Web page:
In 2021, the MTA began construction smack-dab in the the middle of the South Bronx farm, La Finca del Sur.

On a cold and windy Sunday afternoon, Erica Pantoja came out to La Finca del Sur’s Waking Up the Farm event with her kids, Faith, 12, and Izaiah, 8. Their task was to help clean as others tilled the soil in preparation for the farm’s official reopening, scheduled for this April. 

Pantoja even made a game out of it, “Whoever picks up the most garbage gets a prize,” she told her children. They quickly set off in a frenzy collecting pieces of paper, plastic bottles and other debris, then rushed back to their mother, who was standing by with a large black garbage bag. 

They were among dozens of volunteers who showed up for the clean-up event.  “This is our community and it’s important to keep it clean,” said Pantoja. Asked why it was important to be out cleaning that day, her daughter Faith replied, “To save the earth.” The farm supplies the tools necessary for volunteers as well as snacks and bottles of water. 

Established in 2009 by five women of color, along with hands-on co-founder, Nancy Ortiz and her husband Demetrio Surun, La Finca del Sur (The farm of the south) is a working farm located at 110 E. 138th St in the South Bronx. It caters to farmers of the area and grows mostly greens as well as tomato, eggplant, onions, herbs and more. 

Most recently, the farm adopted a bee colony and is producing its own honey. La Finca also holds bi-weekly farm stands and pop-ups. While they do not have an interactive website, Ortiz stressed that people can reach out on their Instagram page for updates on events. 

The farm is doing its best amidst a tremendous disruption at the hands of the Mass Transportation Authority.  In April 2021, the MTA split the farm in half for “the reconstruction of subway vents and installation of mechanical closure devices – necessary for flood mitigation,” according to a spokesperson for the MTA. The total budget for the project is upwards of $8 million. The separation forces those working in La Finca to exit, go around and re-enter in order to get to the other side of the approximately two-acre farm. However, the two sides will be joined by a pathway when construction is completed. “From the beginning we very strongly insisted that we be involved in the meetings and the planning and be kept abreast of what was going to happen and I think for the most part that has happened,” said Ortiz.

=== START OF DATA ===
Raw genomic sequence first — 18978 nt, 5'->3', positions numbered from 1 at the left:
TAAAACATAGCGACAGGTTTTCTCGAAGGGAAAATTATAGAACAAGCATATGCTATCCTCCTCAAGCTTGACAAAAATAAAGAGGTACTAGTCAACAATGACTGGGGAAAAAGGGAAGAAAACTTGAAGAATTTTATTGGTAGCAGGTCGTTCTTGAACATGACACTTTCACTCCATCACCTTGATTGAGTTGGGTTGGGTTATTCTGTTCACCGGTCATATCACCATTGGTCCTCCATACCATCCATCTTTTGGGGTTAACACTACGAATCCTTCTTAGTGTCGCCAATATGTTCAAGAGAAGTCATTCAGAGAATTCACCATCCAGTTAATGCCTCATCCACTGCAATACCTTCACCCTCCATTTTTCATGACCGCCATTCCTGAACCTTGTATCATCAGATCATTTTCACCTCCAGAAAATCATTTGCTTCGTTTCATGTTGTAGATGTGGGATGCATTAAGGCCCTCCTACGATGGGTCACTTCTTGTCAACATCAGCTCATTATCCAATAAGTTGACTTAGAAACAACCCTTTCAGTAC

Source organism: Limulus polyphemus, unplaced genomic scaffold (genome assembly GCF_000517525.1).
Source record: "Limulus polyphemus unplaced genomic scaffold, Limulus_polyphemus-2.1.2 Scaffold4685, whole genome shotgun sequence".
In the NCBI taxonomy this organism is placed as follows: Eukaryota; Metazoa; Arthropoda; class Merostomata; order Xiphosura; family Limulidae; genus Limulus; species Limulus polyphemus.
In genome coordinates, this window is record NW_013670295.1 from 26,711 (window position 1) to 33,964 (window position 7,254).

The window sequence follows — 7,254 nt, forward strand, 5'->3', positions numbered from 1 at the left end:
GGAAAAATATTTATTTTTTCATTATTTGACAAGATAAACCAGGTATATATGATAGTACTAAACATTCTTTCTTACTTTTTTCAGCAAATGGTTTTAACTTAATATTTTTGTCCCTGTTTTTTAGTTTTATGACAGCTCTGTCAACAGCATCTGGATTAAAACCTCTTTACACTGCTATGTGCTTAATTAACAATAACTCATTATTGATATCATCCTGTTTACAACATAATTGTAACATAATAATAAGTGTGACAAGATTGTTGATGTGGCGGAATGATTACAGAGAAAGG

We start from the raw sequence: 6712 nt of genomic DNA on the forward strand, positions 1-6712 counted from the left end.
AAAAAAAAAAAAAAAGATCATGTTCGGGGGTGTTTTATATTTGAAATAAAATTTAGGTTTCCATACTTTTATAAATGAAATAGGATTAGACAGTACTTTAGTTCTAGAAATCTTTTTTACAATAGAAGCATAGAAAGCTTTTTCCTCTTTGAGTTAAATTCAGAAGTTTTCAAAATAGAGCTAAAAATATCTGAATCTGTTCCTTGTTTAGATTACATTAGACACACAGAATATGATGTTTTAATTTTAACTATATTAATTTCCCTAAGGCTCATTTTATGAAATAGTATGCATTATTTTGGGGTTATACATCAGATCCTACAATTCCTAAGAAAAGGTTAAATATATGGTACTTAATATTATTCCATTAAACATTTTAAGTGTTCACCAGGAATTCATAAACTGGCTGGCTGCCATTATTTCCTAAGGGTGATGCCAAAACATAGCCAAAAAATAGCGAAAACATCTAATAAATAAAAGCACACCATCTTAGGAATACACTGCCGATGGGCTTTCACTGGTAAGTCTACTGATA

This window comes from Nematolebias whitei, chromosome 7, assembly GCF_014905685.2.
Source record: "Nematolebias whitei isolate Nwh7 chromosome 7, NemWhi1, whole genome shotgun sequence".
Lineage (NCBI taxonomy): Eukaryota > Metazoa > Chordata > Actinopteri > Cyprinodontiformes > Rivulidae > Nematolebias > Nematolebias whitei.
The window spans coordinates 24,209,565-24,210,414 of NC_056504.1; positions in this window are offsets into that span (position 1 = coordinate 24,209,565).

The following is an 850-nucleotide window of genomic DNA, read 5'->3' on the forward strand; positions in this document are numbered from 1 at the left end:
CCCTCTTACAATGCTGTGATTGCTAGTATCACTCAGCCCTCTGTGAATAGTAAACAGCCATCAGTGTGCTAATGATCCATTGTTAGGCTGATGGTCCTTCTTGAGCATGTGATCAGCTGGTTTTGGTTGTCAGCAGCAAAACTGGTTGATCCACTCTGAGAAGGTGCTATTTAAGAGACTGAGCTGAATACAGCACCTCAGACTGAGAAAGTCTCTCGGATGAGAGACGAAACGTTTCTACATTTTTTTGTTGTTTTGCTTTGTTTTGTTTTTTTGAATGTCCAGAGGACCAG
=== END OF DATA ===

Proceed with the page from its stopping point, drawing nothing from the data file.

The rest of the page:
Looking in from the outside, one sees metal fencing and orange plastic netting with blockades and empty land being constructed upon. But despite the ramshackled appearance, Ortiz said that she believes the construction has deterred thefts that have been ongoing since 2019, which have resulted in upwards of $10,000 worth of stolen items such as generators, tools, routers and more. However, the farm experienced their latest break-in just this March. 

The farm leaves large containers outside that normally store tools, but Surun says, “We can’t leave anything there because they steal it.” So he takes the tools home with him. The farm is flanked by the Metro-North railroad to the east and the Major Deegan Expressway to the west.  The lack of residential buildings in the vicinity makes it an easy target for theft. 

Erica Pantoja, along with her children Faith, 12, and Izaiah, 8, came out to the South Bronx farm to help clean up garbage and debris that spreads from wind-blown litter and the nearby expressway.

The farm suffers from a lack of hands. “We want to attract more young people so they can take over,” said Surun, who has been retired for five years and would like to enjoy his time off with his family. Ortiz and Surun are the only original founders left. At the moment, the farm relies on volunteers who give their time without a dedicated schedule. Surun understands that most people have to work and support their families.

To maintain the farm, the group needs a $10,000 to $15,000 grant to hire part-time employees, Surun said.

Through the COVID-19 pandemic the farm continued to operate and supplied produce to local relief efforts in the community. Even when the pandemic subsided and the farm resumed charging for fruits and vegetables based on the ability to pay.

“We charge according to the area. We’re not going to be charging $7 for a bunch of collards, even though they’re organically grown,”” said Ortiz.  “If somebody comes to us and says, ‘listen I don’t have the money for this,’ we say, ‘well, what can you give?’” said Ortiz. 

The MTA assumes a completion date of June 30, 2023.

About Post Author

By ET Rodriguez

ET Rodriguez is a freelance journalist and photographer with a focus on Food and Arts & Culture and a special place in her heart for the Bronx. She received her master's from the Craig Newmark Graduate School of Journalism in 2022 and has had her work published in amNY, Bronx Times and Heritage Radio Network.